Jan. 6 panel sets contempt vote for former DOJ official
WASHINGTON (AP) — A House committee investigating the Jan. 6 Capitol insurrection will vote Wednesday to hold a former Justice Department official in contempt, demanding criminal charges against a defiant witness for a second time as lawmakers seek answers about the violent attack.
The committee on Monday scheduled a vote to pursue contempt charges against Jeffrey Clark, a former Justice Department lawyer who aligned with President Donald Trump as he tried to overturn his election defeat. If approved by the panel, the recommendation of criminal contempt charges would then go to the full House for a vote and then to the Justice Department.
Clark appeared for a deposition Nov. 5 but told lawmakers that he would not answer questions based partly on Trump’s legal efforts to block the committee’s investigation.
The vote will come as the panel is also considering contempt charges against former White House Chief of Staff Mark Meadows, who was Trump’s top aide the day that hundreds of his supporters violently attacked the U.S. Capitol and interrupted the certification of President Joe Biden’s victory. Meadows was subpoenaed in September but has not yet sat for an interview with the committee.
The panel has vowed to aggressively seek charges against any witness who doesn’t comply as they investigate the worst attack on the Capitol in two centuries, and the Justice Department has signaled it is willing to pursue those charges, indicting longtime Trump ally Steve Bannon earlier this month on two federal counts of criminal contempt. Attorney General Merrick Garland said then that Bannon’s indictment reflects the department’s “steadfast commitment” to the rule of law after Bannon outright defied the committee and refused to cooperate.
Clark’s case could be more complicated since he did appear for his deposition and, unlike Bannon, was a Trump administration official on Jan. 6. Trump has sued to block the committee’s work and has attempted to assert executive privilege over documents and interviews, arguing that his conversations and actions at the time should be shielded from public view.
A report issued by Democrats on the Senate Judiciary Committee detailed how Clark championed Trump’s efforts to undo the election results and clashed as a result with Justice Department superiors who resisted the pressure, culminating in a dramatic White House meeting at which Trump ruminated about elevating Clark to attorney general. He did not do so after several aides threatened to resign.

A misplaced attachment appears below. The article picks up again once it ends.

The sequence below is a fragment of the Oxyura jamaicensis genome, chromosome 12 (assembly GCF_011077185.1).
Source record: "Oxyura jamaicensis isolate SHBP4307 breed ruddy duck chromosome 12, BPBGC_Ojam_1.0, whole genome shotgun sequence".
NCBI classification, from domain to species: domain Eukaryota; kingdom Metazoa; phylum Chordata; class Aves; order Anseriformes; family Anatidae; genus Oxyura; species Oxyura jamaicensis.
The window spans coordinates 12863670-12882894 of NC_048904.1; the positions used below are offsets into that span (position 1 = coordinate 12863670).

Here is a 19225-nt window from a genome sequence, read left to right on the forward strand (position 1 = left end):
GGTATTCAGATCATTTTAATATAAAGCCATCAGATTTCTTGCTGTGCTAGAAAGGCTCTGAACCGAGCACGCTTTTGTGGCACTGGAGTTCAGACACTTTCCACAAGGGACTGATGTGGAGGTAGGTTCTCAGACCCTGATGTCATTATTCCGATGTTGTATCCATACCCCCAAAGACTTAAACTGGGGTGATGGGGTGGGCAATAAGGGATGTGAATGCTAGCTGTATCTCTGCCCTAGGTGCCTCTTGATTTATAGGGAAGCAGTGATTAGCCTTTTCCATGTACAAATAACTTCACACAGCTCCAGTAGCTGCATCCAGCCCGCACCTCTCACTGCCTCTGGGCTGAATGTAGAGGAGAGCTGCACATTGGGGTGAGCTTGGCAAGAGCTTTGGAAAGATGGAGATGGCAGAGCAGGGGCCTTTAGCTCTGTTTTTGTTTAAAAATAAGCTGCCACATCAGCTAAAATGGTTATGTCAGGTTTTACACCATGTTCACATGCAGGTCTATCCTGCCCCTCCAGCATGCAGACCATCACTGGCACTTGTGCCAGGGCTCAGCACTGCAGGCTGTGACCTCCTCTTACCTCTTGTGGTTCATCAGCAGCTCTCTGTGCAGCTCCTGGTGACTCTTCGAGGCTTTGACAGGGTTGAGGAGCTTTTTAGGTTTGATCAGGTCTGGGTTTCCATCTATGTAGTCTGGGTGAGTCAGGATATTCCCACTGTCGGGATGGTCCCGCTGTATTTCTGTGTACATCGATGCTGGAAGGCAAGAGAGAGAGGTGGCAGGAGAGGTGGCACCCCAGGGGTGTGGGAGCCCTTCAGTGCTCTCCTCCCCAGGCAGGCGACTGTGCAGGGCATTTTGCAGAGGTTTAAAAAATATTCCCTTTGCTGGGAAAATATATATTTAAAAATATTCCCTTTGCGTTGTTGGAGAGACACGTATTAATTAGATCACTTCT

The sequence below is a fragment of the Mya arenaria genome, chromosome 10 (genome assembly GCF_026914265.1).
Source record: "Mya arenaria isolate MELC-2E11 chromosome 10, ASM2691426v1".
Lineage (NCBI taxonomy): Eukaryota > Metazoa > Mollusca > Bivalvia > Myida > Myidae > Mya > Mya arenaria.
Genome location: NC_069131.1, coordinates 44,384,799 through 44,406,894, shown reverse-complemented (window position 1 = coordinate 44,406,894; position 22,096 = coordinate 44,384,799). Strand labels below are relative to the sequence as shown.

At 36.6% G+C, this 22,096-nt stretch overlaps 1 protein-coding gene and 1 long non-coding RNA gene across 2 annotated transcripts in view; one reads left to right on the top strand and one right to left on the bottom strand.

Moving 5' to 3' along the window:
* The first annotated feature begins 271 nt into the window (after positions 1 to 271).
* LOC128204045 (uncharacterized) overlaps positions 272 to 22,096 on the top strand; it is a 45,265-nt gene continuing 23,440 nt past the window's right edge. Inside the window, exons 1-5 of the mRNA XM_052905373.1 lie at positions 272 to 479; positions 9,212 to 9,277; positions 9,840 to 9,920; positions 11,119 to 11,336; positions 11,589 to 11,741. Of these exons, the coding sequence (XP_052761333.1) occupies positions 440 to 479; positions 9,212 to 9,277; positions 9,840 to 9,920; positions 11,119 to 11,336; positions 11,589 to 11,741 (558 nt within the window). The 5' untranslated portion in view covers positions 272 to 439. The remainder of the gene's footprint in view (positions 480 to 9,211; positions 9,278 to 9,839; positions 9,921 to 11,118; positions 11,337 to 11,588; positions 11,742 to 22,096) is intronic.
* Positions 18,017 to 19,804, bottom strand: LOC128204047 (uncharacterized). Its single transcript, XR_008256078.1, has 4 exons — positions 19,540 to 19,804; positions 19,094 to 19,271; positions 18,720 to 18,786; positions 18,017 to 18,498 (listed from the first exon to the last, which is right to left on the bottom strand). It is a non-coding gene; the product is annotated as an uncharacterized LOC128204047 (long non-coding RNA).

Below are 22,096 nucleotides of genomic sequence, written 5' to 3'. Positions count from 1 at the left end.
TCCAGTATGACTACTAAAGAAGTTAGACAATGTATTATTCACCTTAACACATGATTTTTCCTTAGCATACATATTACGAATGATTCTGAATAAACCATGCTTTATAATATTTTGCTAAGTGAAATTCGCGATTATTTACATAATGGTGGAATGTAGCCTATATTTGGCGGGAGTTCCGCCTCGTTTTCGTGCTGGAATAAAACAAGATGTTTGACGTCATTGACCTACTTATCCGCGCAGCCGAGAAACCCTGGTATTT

In a somewhat similar case, the Justice Department in 2015 declined to prosecute former IRS official Lois Lerner on contempt of Congress charges. Lerner delivered an opening statement at a congressional hearing in which she denied any wrongdoing, but then refused to answer questions from lawmakers, citing her Fifth Amendment right to not incriminate herself.
With little precedent to go on, it’s unclear what the department would do in Clark’s case.
Clark is one of more than 40 people the committee has subpoenaed so far. The panel’s chairman, Mississippi Rep. Bennie Thompson, wrote in Clark’s subpoena that the committee’s probe “has revealed credible evidence that you attempted to involve the Department of Justice in efforts to interrupt the peaceful transfer of power” and his efforts “risked involving the Department of Justice in actions that lacked evidentiary foundation and threatened to subvert the rule of law.”
After Clark refused to answer questions, Thompson said it was “astounding that someone who so recently held a position of public trust to uphold the Constitution would now hide behind vague claims of privilege by a former President, refuse to answer questions about an attack on our democracy, and continue an assault on the rule of law.”
Lawmakers on the committee have said that they will decide as soon as this week whether to hold Meadows in contempt, as well. Thompson said earlier this month that the committee “won’t rush the effort” to make it clear it has given the former North Carolina congressman multiple opportunities to cooperate.
Meadows’ lawyer has repeatedly made clear that he won’t comply with the September subpoena, arguing that Trump has said he will assert executive privilege over the testimony. The committee has rejected those arguments, especially as the White House has said that Biden would waive any privilege over Meadows’ interview and as courts have so far shot down Trump’s efforts to stop the committee from gathering information.
The House panel has argued that they have questions for Meadows and Clark, as they did with Bannon, that do not directly involve conversations with Trump and couldn’t possibly be blocked by privilege claims.
In the committee’s September subpoena, Thompson cited Meadows’ efforts to overturn Trump’s defeat in the weeks prior to the insurrection and his pressure on state officials to push the former president’s false claims of widespread voter fraud.
Despite Trump’s false claims about a stolen election — the primary motivation for the violent mob that broke into the Capitol and interrupted the certification of Biden’s victory — the results were confirmed by state officials and upheld by the courts. Trump’s own attorney general, William Barr, had said the Justice Department found no evidence of widespread fraud that could have changed the results.
Associated Press writers Eric Tucker and Michael Balsamo contributed to this report.